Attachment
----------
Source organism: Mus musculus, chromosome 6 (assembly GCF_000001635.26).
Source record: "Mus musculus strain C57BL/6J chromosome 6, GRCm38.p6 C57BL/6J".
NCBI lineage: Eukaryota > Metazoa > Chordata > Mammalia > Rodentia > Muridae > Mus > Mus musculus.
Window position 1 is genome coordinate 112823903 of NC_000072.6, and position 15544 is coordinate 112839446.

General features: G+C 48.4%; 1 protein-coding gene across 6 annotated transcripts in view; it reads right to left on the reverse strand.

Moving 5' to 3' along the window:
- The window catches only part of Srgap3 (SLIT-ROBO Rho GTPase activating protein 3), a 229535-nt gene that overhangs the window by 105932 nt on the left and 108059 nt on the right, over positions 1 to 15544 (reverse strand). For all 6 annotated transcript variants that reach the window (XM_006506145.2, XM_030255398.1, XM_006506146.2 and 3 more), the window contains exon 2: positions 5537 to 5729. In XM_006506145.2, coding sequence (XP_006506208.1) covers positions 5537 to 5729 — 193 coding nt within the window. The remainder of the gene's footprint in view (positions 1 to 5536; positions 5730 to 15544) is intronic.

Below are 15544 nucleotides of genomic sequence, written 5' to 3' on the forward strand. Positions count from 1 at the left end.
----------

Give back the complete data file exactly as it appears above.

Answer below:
Source organism: Mus musculus, chromosome 6 (assembly GCF_000001635.26).
Source record: "Mus musculus strain C57BL/6J chromosome 6, GRCm38.p6 C57BL/6J".
NCBI lineage: Eukaryota > Metazoa > Chordata > Mammalia > Rodentia > Muridae > Mus > Mus musculus.
Window position 1 is genome coordinate 112823903 of NC_000072.6, and position 15544 is coordinate 112839446.

General features: G+C 48.4%; 1 protein-coding gene across 6 annotated transcripts in view; it reads right to left on the reverse strand.

Moving 5' to 3' along the window:
- The window catches only part of Srgap3 (SLIT-ROBO Rho GTPase activating protein 3), a 229535-nt gene that overhangs the window by 105932 nt on the left and 108059 nt on the right, over positions 1 to 15544 (reverse strand). For all 6 annotated transcript variants that reach the window (XM_006506145.2, XM_030255398.1, XM_006506146.2 and 3 more), the window contains exon 2: positions 5537 to 5729. In XM_006506145.2, coding sequence (XP_006506208.1) covers positions 5537 to 5729 — 193 coding nt within the window. The remainder of the gene's footprint in view (positions 1 to 5536; positions 5730 to 15544) is intronic.

Below are 15544 nucleotides of genomic sequence, written 5' to 3' on the forward strand. Positions count from 1 at the left end.